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Long-term care can include any service that helps people who have a prolonged illness. The illness can be a physical disability or a cognitive impairment such as Alzheimer’s disease or Dementia.  The services may include help with activities of daily living, home health care, adult day care, hospice care, nursing home care, or care in an assisted living facility.  The level of assistance required can include physical therapy, administration of medication, and help with daily activities such as bathing, eating, and dressing.

Contrary to what many people believe, Medicare coverage will not pay for most of the long-term care they will need if they suffer from a long-term illness. According to the U.S. Department of Health and Human Services, the average costs in the U.S. (in 2009) are:

  • $198/day for a semi-private room in a nursing home
  • $219/day for a private room in a nursing home
  • $3,131/month for care in an Assisted Living Facility (for a one-bedroom unit)

It’s easy to fall into the trap of thinking that because you are healthy now, you don’t need to worry about long-term care, but consider this:

  • Life expectancy after age 65 has now increased to 17.9 years, up from 1940 when life expectancy after 65 was only 13 extra years.  The longer people live, the greater the chance they will need assistance due to chronic conditions.
  • 44% of people reaching age 65 are expected to enter a nursing home at least once in their lifetime and 53% of them will stay for one year or longer.

The costs of long term care can be financially devastating to families.  So how do most people afford such long-term care?  Through a combination of long term care insurance, paying out of pocket, and Medicaid.

While Medicaid law can be complex, it’s important to understand this:  Medicaid is there to help families like yours, and Medicaid planning is a great way to insure that if needed, you can qualify as quickly as possible, to protect your family from the financial strain of nursing home care.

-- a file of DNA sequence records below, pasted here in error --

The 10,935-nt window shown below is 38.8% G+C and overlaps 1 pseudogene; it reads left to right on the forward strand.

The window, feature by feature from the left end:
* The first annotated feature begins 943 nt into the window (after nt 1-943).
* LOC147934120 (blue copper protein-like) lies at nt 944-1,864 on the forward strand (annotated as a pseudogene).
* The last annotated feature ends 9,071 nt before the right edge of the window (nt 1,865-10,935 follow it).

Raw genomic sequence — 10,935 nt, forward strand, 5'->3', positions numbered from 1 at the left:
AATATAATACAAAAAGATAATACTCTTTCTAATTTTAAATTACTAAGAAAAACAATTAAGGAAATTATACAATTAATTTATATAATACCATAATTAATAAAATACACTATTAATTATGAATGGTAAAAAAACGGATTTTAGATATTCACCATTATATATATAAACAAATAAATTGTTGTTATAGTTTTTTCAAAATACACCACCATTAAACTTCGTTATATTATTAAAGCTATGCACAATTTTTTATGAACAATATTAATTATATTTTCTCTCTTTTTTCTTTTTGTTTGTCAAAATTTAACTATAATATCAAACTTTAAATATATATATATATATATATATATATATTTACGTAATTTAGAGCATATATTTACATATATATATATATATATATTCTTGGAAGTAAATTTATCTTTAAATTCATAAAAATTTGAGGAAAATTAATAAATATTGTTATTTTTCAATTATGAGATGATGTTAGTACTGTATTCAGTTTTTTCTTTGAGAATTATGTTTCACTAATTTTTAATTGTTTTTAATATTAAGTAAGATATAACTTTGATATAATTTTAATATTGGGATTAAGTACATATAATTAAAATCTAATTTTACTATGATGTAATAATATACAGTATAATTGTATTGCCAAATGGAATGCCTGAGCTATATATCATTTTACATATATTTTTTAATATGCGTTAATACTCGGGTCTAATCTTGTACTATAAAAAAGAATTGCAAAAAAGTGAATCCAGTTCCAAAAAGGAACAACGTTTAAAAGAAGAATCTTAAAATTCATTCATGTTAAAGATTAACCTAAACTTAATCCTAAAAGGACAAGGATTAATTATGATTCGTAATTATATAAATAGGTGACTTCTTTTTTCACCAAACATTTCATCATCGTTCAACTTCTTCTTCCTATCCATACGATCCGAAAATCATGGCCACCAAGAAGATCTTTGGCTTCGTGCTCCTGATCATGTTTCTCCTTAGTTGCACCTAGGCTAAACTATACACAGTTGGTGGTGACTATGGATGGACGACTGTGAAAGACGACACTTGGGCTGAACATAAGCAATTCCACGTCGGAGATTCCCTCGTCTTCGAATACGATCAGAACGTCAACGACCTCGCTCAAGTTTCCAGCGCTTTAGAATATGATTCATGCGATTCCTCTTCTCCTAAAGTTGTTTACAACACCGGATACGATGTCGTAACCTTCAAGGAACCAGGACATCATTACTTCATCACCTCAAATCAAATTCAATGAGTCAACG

Here are a few important things to remember:

  • It’s never too late to plan. Many have heard that you must plan three or five years ahead of time.  This is untrue.  Medicaid planning can begin at any time, even if your loved one is already living in a nursing home facility.  However, the sooner you plan, the more options you’ll have available to you.
  • You can keep your home.  A common myth is that Medicaid will take your home.  The Medicaid laws provide certain exemptions for your home, but proper planning is the key to using the exemptions properly to preserve the home.
  • You don’t have to give your assets away to protect them from nursing home costs.  There are other planning measures available.  While it varies from person to person and family to family, often anywhere between 40% and 100% of the assets can be preserved for use by a healthy spouse or other family members.
  • Be careful about when you apply for benefits.  Applying too early can mean a longer wait for Medicaid qualification than necessary, while applying too late can mean having to pay out of pocket for care that you may not have had to.

The best advice is this: Start planning now. No one knows what the future will bring.  The sooner you start preparing for your golden years, the fewer surprises there are likely to be.  A little planning now can make a big difference for you and your loved ones later on.

Want to discuss your long-term care planning options?  Call our office a call at (919)443-3035 to discuss next steps or to register for one of our upcoming seminars.

Jackie Bedard
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Attorney, Author, and Founder of Carolina Family Estate Planning
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